MinB

Thanks, DavidA “If you blew these up to 3m x 3m and put them on the wall in an art gallery I reckon you’d get some good offers.”
I’m an artist with exhibits scheduled solid for the next 8 months. I was looking for an inspiration for a new abstract piece, I think I’ll use these scatter plots just for that purpose.

Mike M

Paul says: “This is why the warmistas always say that the poles heat more than the tropics.”
I thought everybody was on board with that? But anyway, in their case, not “always”… not when discussing how tornado and hurricane energy are reliant upon the differential between the temperature / humidity of air masses. More warming in the higher latitudes produces a smaller difference = warming is good!

Henry Clark

Negative feedback is definitely observed, as in feedback which relatively opposes the temperature change which would occur from an external forcing change in the absence of feedbacks. Negative feedback is a dampener, resulting in low climate sensitivity.
If ocean temperature increases, it is one of the factors on cloud cover. For example, as a thought experiment, if the oceans were magically cooled all over their surface to just slightly above freezing, evaporation would plummet towards relatively nil; cloud cover would diminish to little; and, with few white clouds, Earth’s albedo would approximately halve towards 0.15 or so, much less than the normal value of around 31% to 35% average reflectivity, which in turn would lead to more sunlight absorption opposing the original magical cooling.
Of course, the preceding is a simplified thought experiment (like cooling still further would cause a different effect of albedo increase by ice growth, “snowball Earth”). But the point is that, if all else was equal, “trying” to cool the ocean surface results in an opposing effect of decreased albedo (increased absorption of sunlight). Conversely, “trying” to warm the ocean surface results in an opposing effect of increased albedo (decreased absorption of sunlight).
Dr. Lindzen once noted how ocean surface temperatures near the equator appear to never have been much higher than now in billions of years of past Earth history, supporting negative feedback as if a thermostat. I forget the exact figure, but it was something like never more than a couple degrees Celsius higher, based on mineral deposits IIRC, mentioned in some early article of his. (Others have observed that even the era of the dinosaurs had its extra warmth primarily by warming further from the equator, including arctic warming).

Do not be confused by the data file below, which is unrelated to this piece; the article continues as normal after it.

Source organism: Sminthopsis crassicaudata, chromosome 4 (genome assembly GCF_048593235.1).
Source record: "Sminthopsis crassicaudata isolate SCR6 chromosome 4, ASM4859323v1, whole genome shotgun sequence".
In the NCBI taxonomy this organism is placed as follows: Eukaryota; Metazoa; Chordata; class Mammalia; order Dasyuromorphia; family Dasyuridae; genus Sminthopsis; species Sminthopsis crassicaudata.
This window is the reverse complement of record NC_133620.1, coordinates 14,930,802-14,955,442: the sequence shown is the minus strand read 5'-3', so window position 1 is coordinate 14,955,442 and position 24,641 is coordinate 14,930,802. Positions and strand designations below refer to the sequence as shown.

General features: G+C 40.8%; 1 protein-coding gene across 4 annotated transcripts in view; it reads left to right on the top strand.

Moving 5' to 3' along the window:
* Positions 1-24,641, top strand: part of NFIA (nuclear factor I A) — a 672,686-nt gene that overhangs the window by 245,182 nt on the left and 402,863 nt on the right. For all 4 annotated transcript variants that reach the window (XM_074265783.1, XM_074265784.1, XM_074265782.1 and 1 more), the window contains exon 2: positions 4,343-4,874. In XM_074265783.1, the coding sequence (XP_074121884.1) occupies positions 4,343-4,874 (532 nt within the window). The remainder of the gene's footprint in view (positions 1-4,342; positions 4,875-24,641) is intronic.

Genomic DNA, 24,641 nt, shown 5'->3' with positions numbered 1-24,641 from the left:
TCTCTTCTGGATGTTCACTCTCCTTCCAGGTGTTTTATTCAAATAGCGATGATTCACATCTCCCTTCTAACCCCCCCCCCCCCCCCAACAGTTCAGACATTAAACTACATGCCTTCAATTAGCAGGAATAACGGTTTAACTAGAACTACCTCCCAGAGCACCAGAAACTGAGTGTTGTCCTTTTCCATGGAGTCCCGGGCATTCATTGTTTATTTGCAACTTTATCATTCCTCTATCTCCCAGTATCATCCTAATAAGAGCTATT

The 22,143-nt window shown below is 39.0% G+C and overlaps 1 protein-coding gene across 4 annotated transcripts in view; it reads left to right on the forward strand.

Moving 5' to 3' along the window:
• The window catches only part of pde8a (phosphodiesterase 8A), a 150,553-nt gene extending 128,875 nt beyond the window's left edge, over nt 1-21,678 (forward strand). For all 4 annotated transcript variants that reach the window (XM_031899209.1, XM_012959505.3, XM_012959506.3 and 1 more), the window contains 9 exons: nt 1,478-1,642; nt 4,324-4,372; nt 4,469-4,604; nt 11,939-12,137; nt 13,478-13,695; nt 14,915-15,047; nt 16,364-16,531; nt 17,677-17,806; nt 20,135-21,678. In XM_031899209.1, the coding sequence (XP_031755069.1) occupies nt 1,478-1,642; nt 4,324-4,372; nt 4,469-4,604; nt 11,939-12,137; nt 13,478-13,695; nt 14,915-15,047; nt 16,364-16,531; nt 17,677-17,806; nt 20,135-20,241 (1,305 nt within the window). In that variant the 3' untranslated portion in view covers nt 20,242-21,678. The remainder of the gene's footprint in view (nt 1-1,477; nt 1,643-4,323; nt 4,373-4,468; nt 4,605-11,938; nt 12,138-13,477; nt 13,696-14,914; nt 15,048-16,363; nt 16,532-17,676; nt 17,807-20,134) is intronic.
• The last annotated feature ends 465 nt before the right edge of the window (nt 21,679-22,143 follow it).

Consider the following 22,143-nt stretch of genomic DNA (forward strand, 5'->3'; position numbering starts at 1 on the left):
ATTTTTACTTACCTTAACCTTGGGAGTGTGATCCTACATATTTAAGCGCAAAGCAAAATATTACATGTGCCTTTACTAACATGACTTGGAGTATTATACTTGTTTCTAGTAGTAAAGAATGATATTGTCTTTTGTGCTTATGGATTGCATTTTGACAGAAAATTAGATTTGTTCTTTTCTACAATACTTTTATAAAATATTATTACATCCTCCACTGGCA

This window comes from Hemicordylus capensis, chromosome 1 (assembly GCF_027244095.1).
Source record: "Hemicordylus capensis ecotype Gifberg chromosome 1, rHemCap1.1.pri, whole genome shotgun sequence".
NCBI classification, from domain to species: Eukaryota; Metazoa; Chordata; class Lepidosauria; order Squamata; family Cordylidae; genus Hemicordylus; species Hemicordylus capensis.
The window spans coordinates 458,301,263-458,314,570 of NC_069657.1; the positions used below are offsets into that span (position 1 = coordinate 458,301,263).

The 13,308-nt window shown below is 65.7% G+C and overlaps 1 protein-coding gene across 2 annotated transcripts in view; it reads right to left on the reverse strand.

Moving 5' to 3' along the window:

In a later 2010 report to part of Congress, Dr. Lindzen made a presentation (with the most relevant section on pages 35 through 47) in which negative feedback seen in CERES and ERBE data fit a low estimated climate sensitivity of around 0.22 K per W/m^2 radiative forcing change (as in 0.8 degrees Celsius for a 3.6 W/m^2 change).
A copy of that report is within http://wattsupwiththat.com/2010/11/18/profess-richard-lindzens-congressional-testimony/
at http://wattsupwiththat.files.wordpress.com/2010/11/lindzen_testimony_11-17-2010.pdf
Especially considering the limited number of actually significant digits in the prior example, more a single significant digit then the nominal 0.22 K per W/m^2 written above, it approximately or nearly overlaps the low end of Dr. Shaviv’s approximate estimate of 0.26 to 0.44 K per W/m^2 climate sensitivity (of 0.35 +/- 0.09 K per W/m^2).
The latter is discussed at http://www.sciencebits.com/OnClimateSensitivity . Climate sensitivity, to be most precise, is not exactly a constant over different time scales and magnitudes, not just a simple linear response. Still, the approximation is often not too bad if properly observing low climate sensitivity and not falsely assuming it to be high. A number of illustrations, over time periods of a few years to vast eons, are in figure 2 of the prior link, showing how observation-based climate sensitivity estimates become relatively consistent (and low) once properly considering cosmic rays. That is since the larger forcing of TSI+GCR variation makes low climate sensitivity fit historical records, unlike CAGW dogma of pretending nothing other than near-constant TSI matters. (And illustrations in http://img176.imagevenue.com/img.php?image=81829_expanded_overview_122_424lo.jpg highlight why to consider both).
With low climate sensitivity from negative feedback, a large powerful forcing is required for a small change in temperature, and that is what is observed in the historical record over the centuries.

Theo Goodwin

Brilliant, brilliant work, Willis. You are showing the climate scientists what genuine physical science looks like. Your work on clouds alone, not to mention your thermostatic hypothesis, is the best empirical work on how clouds change in response to temperature and how those changes can affect temperatures. The very existence of your work drives home just how uninterested mainstream climate scientists are in the facts of cloud behavior even though those facts alone could reveal whether increased manmade CO2 causes warming.
For all those who have no idea what a physical hypothesis is nor any idea what evidence for a physical hypothesis looks like, please study Willis’ Thermostatic Hypothesis and then this article for an excellent example of physical evidence.

Markopanama

Once more Willis is corroborating what we here in Panama experience daily. Over the course of a year, average day and night temps generally (8 months) don’t vary by more than one or two degrees F. The maximum variation is no more than ten degrees, and that is a lot. One thing you never see in Panama is a weather thermometer, nor are temps reported on the news.